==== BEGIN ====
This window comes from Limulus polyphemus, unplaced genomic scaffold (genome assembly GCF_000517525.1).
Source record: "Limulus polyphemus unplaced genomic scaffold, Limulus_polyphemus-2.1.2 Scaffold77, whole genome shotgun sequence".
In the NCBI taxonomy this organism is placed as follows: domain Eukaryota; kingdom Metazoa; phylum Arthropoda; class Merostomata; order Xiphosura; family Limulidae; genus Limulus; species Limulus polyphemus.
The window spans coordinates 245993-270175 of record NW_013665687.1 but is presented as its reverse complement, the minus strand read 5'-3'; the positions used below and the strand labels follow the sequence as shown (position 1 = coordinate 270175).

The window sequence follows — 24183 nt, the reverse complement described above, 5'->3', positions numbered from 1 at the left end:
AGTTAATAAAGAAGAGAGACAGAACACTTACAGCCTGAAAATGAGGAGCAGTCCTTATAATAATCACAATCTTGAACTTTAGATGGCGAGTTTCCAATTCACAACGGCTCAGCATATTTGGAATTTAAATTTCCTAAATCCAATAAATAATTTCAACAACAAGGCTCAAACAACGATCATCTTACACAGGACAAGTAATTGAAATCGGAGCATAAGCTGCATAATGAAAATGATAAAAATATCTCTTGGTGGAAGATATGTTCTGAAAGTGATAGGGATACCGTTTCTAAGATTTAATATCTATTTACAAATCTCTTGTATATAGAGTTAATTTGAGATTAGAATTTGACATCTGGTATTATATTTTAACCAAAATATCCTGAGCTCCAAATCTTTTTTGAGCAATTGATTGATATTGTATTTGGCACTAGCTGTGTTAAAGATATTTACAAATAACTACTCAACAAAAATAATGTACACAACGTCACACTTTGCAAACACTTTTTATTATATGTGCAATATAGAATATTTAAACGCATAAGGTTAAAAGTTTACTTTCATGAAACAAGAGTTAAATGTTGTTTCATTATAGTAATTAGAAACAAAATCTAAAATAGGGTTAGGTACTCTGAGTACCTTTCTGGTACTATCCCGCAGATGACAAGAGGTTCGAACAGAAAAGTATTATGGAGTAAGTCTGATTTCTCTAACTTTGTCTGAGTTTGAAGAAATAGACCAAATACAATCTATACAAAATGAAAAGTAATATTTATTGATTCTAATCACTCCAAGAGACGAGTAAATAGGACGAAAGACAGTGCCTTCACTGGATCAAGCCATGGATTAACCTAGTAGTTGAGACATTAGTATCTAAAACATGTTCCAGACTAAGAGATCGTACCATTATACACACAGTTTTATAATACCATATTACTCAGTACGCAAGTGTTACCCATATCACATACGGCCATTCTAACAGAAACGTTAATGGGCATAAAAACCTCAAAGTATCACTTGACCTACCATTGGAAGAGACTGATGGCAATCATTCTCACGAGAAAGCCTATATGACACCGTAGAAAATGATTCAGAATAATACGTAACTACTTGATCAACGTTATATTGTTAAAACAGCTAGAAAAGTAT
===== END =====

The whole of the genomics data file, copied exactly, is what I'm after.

This window comes from Limulus polyphemus, unplaced genomic scaffold (genome assembly GCF_000517525.1).
Source record: "Limulus polyphemus unplaced genomic scaffold, Limulus_polyphemus-2.1.2 Scaffold77, whole genome shotgun sequence".
In the NCBI taxonomy this organism is placed as follows: domain Eukaryota; kingdom Metazoa; phylum Arthropoda; class Merostomata; order Xiphosura; family Limulidae; genus Limulus; species Limulus polyphemus.
The window spans coordinates 245993-270175 of record NW_013665687.1 but is presented as its reverse complement, the minus strand read 5'-3'; the positions used below and the strand labels follow the sequence as shown (position 1 = coordinate 270175).

The window sequence follows — 24183 nt, the reverse complement described above, 5'->3', positions numbered from 1 at the left end:
AGTTAATAAAGAAGAGAGACAGAACACTTACAGCCTGAAAATGAGGAGCAGTCCTTATAATAATCACAATCTTGAACTTTAGATGGCGAGTTTCCAATTCACAACGGCTCAGCATATTTGGAATTTAAATTTCCTAAATCCAATAAATAATTTCAACAACAAGGCTCAAACAACGATCATCTTACACAGGACAAGTAATTGAAATCGGAGCATAAGCTGCATAATGAAAATGATAAAAATATCTCTTGGTGGAAGATATGTTCTGAAAGTGATAGGGATACCGTTTCTAAGATTTAATATCTATTTACAAATCTCTTGTATATAGAGTTAATTTGAGATTAGAATTTGACATCTGGTATTATATTTTAACCAAAATATCCTGAGCTCCAAATCTTTTTTGAGCAATTGATTGATATTGTATTTGGCACTAGCTGTGTTAAAGATATTTACAAATAACTACTCAACAAAAATAATGTACACAACGTCACACTTTGCAAACACTTTTTATTATATGTGCAATATAGAATATTTAAACGCATAAGGTTAAAAGTTTACTTTCATGAAACAAGAGTTAAATGTTGTTTCATTATAGTAATTAGAAACAAAATCTAAAATAGGGTTAGGTACTCTGAGTACCTTTCTGGTACTATCCCGCAGATGACAAGAGGTTCGAACAGAAAAGTATTATGGAGTAAGTCTGATTTCTCTAACTTTGTCTGAGTTTGAAGAAATAGACCAAATACAATCTATACAAAATGAAAAGTAATATTTATTGATTCTAATCACTCCAAGAGACGAGTAAATAGGACGAAAGACAGTGCCTTCACTGGATCAAGCCATGGATTAACCTAGTAGTTGAGACATTAGTATCTAAAACATGTTCCAGACTAAGAGATCGTACCATTATACACACAGTTTTATAATACCATATTACTCAGTACGCAAGTGTTACCCATATCACATACGGCCATTCTAACAGAAACGTTAATGGGCATAAAAACCTCAAAGTATCACTTGACCTACCATTGGAAGAGACTGATGGCAATCATTCTCACGAGAAAGCCTATATGACACCGTAGAAAATGATTCAGAATAATACGTAACTACTTGATCAACGTTATATTGTTAAAACAGCTAGAAAAGTAT